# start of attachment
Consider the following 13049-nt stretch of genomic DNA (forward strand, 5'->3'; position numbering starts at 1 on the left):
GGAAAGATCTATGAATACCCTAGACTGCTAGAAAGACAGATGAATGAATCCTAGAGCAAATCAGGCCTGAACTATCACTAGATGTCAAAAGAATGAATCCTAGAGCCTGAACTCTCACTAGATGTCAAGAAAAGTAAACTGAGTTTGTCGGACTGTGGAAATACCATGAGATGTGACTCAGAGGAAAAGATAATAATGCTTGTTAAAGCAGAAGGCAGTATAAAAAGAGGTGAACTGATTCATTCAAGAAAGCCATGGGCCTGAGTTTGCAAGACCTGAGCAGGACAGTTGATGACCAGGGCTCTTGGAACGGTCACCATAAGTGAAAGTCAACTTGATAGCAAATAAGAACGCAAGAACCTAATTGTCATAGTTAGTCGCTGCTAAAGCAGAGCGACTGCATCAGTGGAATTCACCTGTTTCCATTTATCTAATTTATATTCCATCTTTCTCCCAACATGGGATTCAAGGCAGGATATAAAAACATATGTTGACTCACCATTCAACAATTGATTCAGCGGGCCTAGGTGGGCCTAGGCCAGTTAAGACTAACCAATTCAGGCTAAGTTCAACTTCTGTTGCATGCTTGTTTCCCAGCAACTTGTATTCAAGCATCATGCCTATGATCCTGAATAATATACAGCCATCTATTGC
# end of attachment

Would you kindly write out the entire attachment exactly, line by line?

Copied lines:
Consider the following 13049-nt stretch of genomic DNA (forward strand, 5'->3'; position numbering starts at 1 on the left):
GGAAAGATCTATGAATACCCTAGACTGCTAGAAAGACAGATGAATGAATCCTAGAGCAAATCAGGCCTGAACTATCACTAGATGTCAAAAGAATGAATCCTAGAGCCTGAACTCTCACTAGATGTCAAGAAAAGTAAACTGAGTTTGTCGGACTGTGGAAATACCATGAGATGTGACTCAGAGGAAAAGATAATAATGCTTGTTAAAGCAGAAGGCAGTATAAAAAGAGGTGAACTGATTCATTCAAGAAAGCCATGGGCCTGAGTTTGCAAGACCTGAGCAGGACAGTTGATGACCAGGGCTCTTGGAACGGTCACCATAAGTGAAAGTCAACTTGATAGCAAATAAGAACGCAAGAACCTAATTGTCATAGTTAGTCGCTGCTAAAGCAGAGCGACTGCATCAGTGGAATTCACCTGTTTCCATTTATCTAATTTATATTCCATCTTTCTCCCAACATGGGATTCAAGGCAGGATATAAAAACATATGTTGACTCACCATTCAACAATTGATTCAGCGGGCCTAGGTGGGCCTAGGCCAGTTAAGACTAACCAATTCAGGCTAAGTTCAACTTCTGTTGCATGCTTGTTTCCCAGCAACTTGTATTCAAGCATCATGCCTATGATCCTGAATAATATACAGCCATCTATTGC